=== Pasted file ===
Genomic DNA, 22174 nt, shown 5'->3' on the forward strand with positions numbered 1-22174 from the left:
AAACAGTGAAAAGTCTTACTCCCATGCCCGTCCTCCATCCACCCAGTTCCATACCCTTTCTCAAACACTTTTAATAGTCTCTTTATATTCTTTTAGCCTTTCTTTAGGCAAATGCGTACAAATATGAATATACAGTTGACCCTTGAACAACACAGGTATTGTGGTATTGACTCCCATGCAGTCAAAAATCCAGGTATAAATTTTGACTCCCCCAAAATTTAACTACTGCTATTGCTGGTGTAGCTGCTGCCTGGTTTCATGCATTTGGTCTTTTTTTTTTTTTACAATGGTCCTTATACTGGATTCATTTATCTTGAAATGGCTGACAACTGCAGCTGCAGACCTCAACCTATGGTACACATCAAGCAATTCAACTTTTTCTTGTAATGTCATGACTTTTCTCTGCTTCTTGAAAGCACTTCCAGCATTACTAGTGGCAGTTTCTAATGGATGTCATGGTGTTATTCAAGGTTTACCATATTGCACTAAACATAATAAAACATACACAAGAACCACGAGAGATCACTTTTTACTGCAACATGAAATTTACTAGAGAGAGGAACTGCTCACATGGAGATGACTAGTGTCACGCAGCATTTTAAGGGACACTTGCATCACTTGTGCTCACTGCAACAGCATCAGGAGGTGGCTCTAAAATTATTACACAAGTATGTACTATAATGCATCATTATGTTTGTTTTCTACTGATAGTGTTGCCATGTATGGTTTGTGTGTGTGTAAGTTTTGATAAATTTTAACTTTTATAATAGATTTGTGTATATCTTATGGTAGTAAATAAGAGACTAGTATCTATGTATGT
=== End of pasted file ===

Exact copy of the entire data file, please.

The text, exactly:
Genomic DNA, 22174 nt, shown 5'->3' on the forward strand with positions numbered 1-22174 from the left:
AAACAGTGAAAAGTCTTACTCCCATGCCCGTCCTCCATCCACCCAGTTCCATACCCTTTCTCAAACACTTTTAATAGTCTCTTTATATTCTTTTAGCCTTTCTTTAGGCAAATGCGTACAAATATGAATATACAGTTGACCCTTGAACAACACAGGTATTGTGGTATTGACTCCCATGCAGTCAAAAATCCAGGTATAAATTTTGACTCCCCCAAAATTTAACTACTGCTATTGCTGGTGTAGCTGCTGCCTGGTTTCATGCATTTGGTCTTTTTTTTTTTTTACAATGGTCCTTATACTGGATTCATTTATCTTGAAATGGCTGACAACTGCAGCTGCAGACCTCAACCTATGGTACACATCAAGCAATTCAACTTTTTCTTGTAATGTCATGACTTTTCTCTGCTTCTTGAAAGCACTTCCAGCATTACTAGTGGCAGTTTCTAATGGATGTCATGGTGTTATTCAAGGTTTACCATATTGCACTAAACATAATAAAACATACACAAGAACCACGAGAGATCACTTTTTACTGCAACATGAAATTTACTAGAGAGAGGAACTGCTCACATGGAGATGACTAGTGTCACGCAGCATTTTAAGGGACACTTGCATCACTTGTGCTCACTGCAACAGCATCAGGAGGTGGCTCTAAAATTATTACACAAGTATGTACTATAATGCATCATTATGTTTGTTTTCTACTGATAGTGTTGCCATGTATGGTTTGTGTGTGTGTAAGTTTTGATAAATTTTAACTTTTATAATAGATTTGTGTATATCTTATGGTAGTAAATAAGAGACTAGTATCTATGTATGT